Arthur Rourke pining for the pool: the risks of swimming

The water of a public pool, as we all know, is generally infested with a plethora of bacteria, urine, saliva, and a multitude of other filthy things that needn’t be considered. Yet we all indulge in the recreational activity of slipping on our swimming trunks, lathering up with some soap, and diving head first into a local pool, with the knowledge that we probably shouldn’t.

What we often forget is that pools aren’t just for swimming. For some people, who don’t have readily available access to the necessities of life, such as clean water on a daily basis, public facilities such as swimming pools offer them a chance to get clean. They simply need to bypass security, shrug off their homeless poncho and dip into the pool while their filthy bodies are purified by the abundance of chlorine we so often take for granted.

Unfortunately, the same thing that attempts to clean the pool is often added too liberally and causes blindness in lab rats, undesired bleaching of the hair, and excessive red-eye resulting in parents asking how much marijuana you’ve be smoking. These things are the negative drawbacks to trying to be an aquatic enthusiast.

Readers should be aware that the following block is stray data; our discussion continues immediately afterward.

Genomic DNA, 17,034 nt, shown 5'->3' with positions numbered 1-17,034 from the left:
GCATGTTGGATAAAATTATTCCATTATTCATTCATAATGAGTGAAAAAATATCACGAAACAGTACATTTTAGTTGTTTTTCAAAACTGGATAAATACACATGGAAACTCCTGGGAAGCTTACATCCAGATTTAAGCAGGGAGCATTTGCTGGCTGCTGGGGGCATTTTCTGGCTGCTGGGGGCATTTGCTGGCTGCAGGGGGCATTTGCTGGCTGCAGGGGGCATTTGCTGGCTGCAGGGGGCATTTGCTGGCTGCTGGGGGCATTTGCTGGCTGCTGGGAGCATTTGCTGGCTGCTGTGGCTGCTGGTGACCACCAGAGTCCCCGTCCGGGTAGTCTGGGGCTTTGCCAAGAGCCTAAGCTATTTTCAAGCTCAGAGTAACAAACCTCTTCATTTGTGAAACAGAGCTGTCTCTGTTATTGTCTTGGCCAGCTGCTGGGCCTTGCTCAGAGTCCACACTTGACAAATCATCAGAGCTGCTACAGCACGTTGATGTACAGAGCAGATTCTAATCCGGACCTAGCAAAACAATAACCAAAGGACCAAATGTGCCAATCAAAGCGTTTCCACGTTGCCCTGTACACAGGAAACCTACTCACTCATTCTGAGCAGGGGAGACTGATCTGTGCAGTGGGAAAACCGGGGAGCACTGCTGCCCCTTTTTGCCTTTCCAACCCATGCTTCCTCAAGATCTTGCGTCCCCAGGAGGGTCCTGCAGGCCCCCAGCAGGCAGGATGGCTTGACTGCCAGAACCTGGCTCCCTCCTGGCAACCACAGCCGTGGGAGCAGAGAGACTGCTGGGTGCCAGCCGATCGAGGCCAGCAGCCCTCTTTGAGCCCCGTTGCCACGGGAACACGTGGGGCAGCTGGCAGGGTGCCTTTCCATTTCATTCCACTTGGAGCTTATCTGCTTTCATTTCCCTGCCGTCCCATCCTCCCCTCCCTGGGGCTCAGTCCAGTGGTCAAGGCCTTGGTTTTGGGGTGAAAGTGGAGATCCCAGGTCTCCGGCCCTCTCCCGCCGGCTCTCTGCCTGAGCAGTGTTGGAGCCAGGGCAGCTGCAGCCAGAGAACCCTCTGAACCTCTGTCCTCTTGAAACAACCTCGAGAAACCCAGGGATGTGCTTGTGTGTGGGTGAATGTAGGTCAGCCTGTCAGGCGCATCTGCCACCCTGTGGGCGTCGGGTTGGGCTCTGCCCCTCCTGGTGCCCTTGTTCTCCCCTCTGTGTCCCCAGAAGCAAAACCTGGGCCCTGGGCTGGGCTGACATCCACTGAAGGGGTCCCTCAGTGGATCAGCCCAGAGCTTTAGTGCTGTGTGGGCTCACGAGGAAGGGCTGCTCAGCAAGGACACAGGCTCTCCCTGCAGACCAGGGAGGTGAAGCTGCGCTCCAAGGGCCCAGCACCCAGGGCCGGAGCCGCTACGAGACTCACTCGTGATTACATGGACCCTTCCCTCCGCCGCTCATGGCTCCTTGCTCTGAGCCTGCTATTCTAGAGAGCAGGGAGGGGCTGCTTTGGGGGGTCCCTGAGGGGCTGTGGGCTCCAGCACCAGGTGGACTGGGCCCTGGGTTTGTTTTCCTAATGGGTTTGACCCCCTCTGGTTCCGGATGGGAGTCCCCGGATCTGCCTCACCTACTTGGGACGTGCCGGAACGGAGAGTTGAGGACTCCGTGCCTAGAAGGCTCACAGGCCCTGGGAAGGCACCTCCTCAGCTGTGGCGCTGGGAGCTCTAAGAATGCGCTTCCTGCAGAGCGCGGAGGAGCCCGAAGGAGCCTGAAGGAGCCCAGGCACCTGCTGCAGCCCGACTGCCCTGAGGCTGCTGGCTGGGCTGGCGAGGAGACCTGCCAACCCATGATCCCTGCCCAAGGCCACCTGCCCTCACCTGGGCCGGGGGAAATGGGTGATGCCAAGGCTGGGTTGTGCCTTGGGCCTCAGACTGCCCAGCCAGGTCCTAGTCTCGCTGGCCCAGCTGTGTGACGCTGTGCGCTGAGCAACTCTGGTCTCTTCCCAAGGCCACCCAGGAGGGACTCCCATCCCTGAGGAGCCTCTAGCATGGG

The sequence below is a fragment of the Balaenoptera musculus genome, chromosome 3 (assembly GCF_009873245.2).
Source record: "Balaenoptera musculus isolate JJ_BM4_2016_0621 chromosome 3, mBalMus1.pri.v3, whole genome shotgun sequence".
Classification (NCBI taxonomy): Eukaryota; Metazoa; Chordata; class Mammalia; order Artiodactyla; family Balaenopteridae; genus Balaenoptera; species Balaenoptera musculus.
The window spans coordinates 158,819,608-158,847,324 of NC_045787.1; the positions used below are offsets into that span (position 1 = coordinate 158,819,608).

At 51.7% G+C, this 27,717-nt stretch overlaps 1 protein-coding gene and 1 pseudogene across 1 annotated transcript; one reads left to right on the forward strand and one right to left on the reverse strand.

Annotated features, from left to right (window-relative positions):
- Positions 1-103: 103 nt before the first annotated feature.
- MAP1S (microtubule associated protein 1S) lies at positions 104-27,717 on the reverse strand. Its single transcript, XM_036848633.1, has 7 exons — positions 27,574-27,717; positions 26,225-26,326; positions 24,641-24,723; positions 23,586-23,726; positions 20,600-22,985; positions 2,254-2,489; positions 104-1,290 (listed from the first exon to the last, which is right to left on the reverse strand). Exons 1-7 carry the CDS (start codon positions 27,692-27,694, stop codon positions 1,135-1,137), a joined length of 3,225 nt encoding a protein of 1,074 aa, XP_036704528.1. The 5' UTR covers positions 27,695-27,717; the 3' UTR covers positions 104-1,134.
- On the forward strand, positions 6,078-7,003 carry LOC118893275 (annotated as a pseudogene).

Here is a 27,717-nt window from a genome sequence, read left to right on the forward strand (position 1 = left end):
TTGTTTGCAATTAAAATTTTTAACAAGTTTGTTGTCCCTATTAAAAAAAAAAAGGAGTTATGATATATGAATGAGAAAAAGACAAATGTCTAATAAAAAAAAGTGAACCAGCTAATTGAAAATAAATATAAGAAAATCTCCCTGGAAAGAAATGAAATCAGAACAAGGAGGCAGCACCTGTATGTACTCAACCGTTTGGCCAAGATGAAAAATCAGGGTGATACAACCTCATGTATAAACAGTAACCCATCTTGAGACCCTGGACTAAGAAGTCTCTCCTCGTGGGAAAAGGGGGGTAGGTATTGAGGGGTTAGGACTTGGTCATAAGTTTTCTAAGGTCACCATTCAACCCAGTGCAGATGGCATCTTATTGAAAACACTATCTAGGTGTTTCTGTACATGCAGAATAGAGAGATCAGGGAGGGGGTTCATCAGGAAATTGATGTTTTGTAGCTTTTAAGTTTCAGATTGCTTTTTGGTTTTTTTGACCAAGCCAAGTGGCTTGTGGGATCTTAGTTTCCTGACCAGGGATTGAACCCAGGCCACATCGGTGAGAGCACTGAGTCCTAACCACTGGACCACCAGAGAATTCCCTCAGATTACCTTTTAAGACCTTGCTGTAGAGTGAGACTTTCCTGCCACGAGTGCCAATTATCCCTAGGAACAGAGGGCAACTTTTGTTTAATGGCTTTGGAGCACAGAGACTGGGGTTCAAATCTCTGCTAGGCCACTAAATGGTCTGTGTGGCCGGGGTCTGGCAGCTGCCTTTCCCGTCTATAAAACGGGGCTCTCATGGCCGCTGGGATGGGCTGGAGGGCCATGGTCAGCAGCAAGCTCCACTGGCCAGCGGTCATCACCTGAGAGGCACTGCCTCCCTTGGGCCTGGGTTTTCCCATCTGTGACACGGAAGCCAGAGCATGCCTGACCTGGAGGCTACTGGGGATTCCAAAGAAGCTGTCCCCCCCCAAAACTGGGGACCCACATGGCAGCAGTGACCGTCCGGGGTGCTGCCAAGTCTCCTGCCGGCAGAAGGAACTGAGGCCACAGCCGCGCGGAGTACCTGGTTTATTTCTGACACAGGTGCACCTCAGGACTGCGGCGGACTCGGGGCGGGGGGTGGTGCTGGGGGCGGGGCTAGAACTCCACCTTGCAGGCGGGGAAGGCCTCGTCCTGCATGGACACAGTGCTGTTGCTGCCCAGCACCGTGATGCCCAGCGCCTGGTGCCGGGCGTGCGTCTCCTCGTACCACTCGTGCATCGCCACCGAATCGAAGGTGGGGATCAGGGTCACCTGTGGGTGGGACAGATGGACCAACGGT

The pool does give some positives to the people who use them. If you are fortunate enough to have access to your own private pool, you probably don’t appreciate it, and it goes unused for weeks on end. You selfish bastards. For the rest of us suckers, who gravitate towards these festering cesspools, we can gain greater cardiovascular endurance, better overall health, and of course, that bleach blond look without a trip to nearest hair salon.

Anyway you slice it, pools can have some positives. Most likely though you’ve given thought to the fact that some young child has slipped some fudge into the pool, or at the very least doused the water with some “lemonade”. Whether you want to continue to subject yourself to the filth that is present in these places is your choice. Maybe you’d be better off swimming in your bathtub. Maybe you’re feeling a little more daring and would care to take a dip in Lake Ontario.

However you choose to indulge in the act of swimming, remember that you’re taking a risk. Whether it be drowning or contracting a disease, you take your life in your own hands when you take a dip. Perhaps you’d be better just hanging out by pool, rather than jumping in.


It's a nice post.

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